Okay, well, this particular trivia question said it was 35. So

Unknown:

hey, I also like it depends on how often you sharpen it. It depends on the hardness of your pencil.

Amy Loewenberg:

I pretty much believe that you are a firm writer and that you would get that pencil down to 21 miles regardless,

Unknown:

I think for me, it would be like one mile. I don't. I love I'm an over sharpener. It's a therapeutic thing for me. Okay, I'm ready for the next question.

Sarah Schwartz:

It's also What are you writing on? Yeah. On a paper like, Yeah, well, just the paper. Take the I won't even say what it is. If it's very juicy, yeah. Okay. I don't approve of that question. All right. Maybe this one? Sorry. Okay. When were the very first pencils made a in the 1500s. Be in the 1600s. And see in the 1700s.

Unknown:

I'm gonna go with B, the 1600s. The oldest known pencil is, is dated to the 1600s. It was found it's currently in the aberhart or not the favorite Castile collection and it looks like a carpenter pencil kind of, but they weren't like commercially manufactured until the 1700s. So I mean, technically B is the correct answer, but I bet your answers see.

Amy Loewenberg:

I Amy gave me a Oh, she's throwing me under the bus. All right, I just pulled this off.

Sarah Schwartz:

But I I think she gave a much more.

Amy Loewenberg:

Yeah, we're gonna say You're right. I know you know this. What are the cores of today's pencils made with a charcoal B graphite, C led? A definitely graphite.

Sarah Schwartz:

Alright, moving right along. What does the number on a pencil indicate? A the size of the core be the weight of the core or see the hardness of the core? The hardness definitely. already said that you actually already referred to this earlier in the

Amy Loewenberg:

Yeah. So you're not gonna like this question, Caroline. I'm gonna give it to you anyway. Oh, no. How tall is the biggest pencil ever made? 10 meters? 15 meters or 20 meters?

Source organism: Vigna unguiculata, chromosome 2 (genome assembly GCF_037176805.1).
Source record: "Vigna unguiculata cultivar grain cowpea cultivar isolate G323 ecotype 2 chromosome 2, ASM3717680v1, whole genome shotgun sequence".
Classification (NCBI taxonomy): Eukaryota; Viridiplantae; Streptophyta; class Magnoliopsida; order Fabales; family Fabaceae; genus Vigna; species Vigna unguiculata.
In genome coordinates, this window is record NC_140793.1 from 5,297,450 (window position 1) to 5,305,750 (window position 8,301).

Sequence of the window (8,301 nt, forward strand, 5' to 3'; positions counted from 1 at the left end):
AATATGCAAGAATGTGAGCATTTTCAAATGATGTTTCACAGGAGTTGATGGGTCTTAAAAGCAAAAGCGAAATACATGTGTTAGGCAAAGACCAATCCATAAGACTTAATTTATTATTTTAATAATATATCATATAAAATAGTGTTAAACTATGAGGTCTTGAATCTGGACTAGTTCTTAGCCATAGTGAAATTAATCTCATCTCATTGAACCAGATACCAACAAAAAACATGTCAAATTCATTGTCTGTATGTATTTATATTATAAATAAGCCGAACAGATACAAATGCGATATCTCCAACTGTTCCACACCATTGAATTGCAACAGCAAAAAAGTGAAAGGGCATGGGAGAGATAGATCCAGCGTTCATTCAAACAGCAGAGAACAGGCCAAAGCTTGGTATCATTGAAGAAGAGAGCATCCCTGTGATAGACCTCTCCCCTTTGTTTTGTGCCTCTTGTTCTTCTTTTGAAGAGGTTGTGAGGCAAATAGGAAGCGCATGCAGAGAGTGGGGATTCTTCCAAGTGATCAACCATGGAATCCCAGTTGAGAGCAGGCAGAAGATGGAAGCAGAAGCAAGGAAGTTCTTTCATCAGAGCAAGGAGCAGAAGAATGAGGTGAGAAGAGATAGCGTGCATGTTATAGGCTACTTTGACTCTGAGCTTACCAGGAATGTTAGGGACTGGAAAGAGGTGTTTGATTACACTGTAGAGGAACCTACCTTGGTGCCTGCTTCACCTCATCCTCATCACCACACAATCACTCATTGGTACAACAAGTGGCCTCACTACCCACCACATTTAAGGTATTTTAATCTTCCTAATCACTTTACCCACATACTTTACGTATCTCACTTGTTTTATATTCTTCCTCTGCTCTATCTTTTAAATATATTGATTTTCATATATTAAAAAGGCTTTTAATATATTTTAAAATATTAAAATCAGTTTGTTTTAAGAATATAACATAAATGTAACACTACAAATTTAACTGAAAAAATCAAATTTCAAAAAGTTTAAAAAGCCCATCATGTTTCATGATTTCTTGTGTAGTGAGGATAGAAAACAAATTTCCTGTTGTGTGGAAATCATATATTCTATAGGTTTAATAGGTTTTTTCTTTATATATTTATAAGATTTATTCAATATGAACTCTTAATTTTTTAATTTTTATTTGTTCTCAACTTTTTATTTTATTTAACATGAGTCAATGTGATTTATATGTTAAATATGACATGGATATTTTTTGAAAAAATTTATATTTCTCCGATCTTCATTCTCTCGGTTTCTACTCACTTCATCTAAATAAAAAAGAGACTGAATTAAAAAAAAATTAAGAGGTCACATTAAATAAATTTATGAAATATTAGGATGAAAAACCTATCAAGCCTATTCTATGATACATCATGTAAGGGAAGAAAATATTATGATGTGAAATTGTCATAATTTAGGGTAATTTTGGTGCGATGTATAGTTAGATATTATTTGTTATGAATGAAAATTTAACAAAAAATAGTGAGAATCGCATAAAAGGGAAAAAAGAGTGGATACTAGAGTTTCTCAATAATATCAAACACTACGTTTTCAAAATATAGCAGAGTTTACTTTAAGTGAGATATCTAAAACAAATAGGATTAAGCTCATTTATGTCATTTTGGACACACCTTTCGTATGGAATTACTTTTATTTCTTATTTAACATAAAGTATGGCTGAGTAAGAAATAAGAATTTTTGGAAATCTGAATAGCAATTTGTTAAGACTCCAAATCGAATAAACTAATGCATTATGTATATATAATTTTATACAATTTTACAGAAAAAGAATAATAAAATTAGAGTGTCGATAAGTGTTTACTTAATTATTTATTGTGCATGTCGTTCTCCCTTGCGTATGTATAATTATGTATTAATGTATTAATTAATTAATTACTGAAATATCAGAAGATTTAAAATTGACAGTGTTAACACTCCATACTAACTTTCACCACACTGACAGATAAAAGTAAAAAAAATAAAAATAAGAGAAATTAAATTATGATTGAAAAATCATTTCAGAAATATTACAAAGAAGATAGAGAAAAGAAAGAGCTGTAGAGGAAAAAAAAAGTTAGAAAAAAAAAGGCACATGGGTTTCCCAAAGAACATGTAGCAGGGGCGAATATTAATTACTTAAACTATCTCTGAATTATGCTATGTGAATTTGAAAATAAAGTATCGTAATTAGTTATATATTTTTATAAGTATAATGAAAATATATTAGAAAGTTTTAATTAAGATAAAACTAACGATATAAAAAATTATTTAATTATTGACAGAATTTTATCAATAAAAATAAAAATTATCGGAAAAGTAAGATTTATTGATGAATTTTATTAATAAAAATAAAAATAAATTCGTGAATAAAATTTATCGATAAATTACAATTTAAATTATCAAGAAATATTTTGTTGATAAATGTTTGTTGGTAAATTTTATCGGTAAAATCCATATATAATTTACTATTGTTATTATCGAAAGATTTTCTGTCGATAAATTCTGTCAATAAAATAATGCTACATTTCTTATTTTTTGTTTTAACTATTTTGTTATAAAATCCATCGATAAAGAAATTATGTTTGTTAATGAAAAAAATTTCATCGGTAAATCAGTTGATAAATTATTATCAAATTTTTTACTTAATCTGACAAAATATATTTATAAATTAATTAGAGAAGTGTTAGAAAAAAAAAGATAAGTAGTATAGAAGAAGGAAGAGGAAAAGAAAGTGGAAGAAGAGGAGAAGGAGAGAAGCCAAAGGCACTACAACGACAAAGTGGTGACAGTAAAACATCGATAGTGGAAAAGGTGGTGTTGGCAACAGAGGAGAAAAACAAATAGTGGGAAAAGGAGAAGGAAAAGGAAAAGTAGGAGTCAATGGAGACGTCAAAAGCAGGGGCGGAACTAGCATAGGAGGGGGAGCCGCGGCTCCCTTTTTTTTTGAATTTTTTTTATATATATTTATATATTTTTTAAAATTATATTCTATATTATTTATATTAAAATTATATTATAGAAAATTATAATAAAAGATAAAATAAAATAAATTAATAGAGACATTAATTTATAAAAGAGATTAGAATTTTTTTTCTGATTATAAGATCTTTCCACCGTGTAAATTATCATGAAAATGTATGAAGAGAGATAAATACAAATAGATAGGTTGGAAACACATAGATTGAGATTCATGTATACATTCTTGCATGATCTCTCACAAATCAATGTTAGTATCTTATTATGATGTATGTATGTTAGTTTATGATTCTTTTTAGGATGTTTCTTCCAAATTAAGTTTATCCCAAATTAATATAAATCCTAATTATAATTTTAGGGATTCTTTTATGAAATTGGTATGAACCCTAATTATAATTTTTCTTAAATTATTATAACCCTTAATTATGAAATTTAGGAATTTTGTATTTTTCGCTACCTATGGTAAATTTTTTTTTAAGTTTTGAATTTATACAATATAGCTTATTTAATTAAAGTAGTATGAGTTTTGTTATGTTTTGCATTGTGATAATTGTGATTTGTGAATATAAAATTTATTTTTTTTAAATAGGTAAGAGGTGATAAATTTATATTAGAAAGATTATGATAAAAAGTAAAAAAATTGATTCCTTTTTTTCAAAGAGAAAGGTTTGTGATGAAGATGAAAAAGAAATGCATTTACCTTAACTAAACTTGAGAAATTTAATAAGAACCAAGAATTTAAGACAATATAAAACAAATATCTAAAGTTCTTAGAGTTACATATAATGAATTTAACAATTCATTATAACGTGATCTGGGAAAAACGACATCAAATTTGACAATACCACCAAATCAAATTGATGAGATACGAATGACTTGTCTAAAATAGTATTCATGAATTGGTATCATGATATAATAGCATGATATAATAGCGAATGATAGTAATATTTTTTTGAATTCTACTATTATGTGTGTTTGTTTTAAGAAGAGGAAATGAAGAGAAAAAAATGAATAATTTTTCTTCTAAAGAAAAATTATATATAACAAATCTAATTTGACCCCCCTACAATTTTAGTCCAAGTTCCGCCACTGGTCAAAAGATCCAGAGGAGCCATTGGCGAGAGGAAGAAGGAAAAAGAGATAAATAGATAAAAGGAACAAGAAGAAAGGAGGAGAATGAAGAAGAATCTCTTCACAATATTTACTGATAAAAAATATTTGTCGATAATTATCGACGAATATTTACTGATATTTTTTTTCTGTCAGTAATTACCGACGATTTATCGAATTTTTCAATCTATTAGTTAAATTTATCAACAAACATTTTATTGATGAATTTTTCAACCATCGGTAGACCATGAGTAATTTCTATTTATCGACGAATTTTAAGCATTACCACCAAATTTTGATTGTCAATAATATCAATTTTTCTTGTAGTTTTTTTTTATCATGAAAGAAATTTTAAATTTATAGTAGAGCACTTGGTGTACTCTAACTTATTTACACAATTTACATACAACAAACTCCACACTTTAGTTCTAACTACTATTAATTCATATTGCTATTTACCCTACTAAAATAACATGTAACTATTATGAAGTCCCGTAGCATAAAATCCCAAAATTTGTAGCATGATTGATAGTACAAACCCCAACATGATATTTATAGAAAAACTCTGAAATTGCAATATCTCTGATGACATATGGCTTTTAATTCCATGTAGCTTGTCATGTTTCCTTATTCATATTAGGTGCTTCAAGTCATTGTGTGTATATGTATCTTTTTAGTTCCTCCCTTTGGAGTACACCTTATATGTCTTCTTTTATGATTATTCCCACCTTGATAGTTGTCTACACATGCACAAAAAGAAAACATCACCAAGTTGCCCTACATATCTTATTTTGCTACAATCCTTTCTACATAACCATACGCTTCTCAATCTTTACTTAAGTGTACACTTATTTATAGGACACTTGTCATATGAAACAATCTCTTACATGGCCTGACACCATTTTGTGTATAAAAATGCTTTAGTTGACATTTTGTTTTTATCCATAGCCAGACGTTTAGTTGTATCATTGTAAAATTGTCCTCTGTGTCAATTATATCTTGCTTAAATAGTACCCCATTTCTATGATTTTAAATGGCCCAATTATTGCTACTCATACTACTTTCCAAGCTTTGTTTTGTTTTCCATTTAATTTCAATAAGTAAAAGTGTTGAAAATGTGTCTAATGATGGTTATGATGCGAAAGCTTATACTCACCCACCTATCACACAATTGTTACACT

Unknown:

I think it's well, I don't even know where that I know though. And favorite Castile, Malaysia. They have a really big pencil that once was the tallest one. And I noticed there was like, there somewhere in the US like, there's a pencil that supposedly is the world's tallest pencil.

Amy Loewenberg:

It's next to the biggest rubber band ball probably.

Unknown:

Oh, in that town. Wait, we have a we have a postcard right there behind me from that town. Casey, Illinois. I have a picture of it. I could probably take it off the wall and flip it over and it would tell me the answer to this question. If that's the pencil you're referring to. I'm gonna go with Well, I don't know. I feel like it's probably 20 meters.

Amy Loewenberg:

Yeah. All right. All right.

Sarah Schwartz:

This is this is another one. How many English words can be written with the average console? A 25,000. b 50,000 or C 75,000. Note it does not say how many letters average?

Amy Loewenberg:

The paper or type of pencil.

Unknown:

Okay, I don't know I Where are you getting these questions? Um, I will tell you that I am currently in my shop looking at an advertisement from the 1960s that I have framed on my wall that claims that a pencil writes with exactly 16,230 words.

Amy Loewenberg:

We're definitely gonna Say that that's the right

Unknown:

answer. But again, who's coming up with these numbers? That's what I wanted out. I want I think, I need more data. I'm gonna

Amy Loewenberg:

think after this, so you can say,

Sarah Schwartz:

who tested the pencil and was like, yeah. 49,940 9996

Unknown:

Oh, that poor intern who had to write all those words. I and also how many letters are the words? What is the average number of letters in a word? I yeah, I'm, I have a lot of questions for the person who made these questions. Okay, we are we are done with these horrible questions. So we'll answer was b 50,000. Just FYI, a lot. I like your answer better.

Amy Loewenberg:

Yeah. Well, I mean, that word could be like an button or so who knows? Um, okay. So What year were erasers first attached to pencils? a 1850. A, B 1876. c 1902. Oh, this is the okay. So the day that we celebrate as national pencil day is the day that this patent was filed. National pencil day is March 30. So I am gone. Is it March 30? Maybe I don't remember. I know it's late March. Hyman Lippmann filed this patent. It looks nothing like the attached eraser that we know today. In fact, you look at this thing and you're like, why didn't you realize that this was easier? I'm I'm gonna go with 1856 it was 1858 You were right. 18. Oh, yeah. Whatever. I was 1850. Yeah.

Unknown:

Yeah. Okay, you're right. You're right.

Sarah Schwartz:

I feel like for civilization to have evolved, it needs to have been invented. For everything to get done that we got done. So it's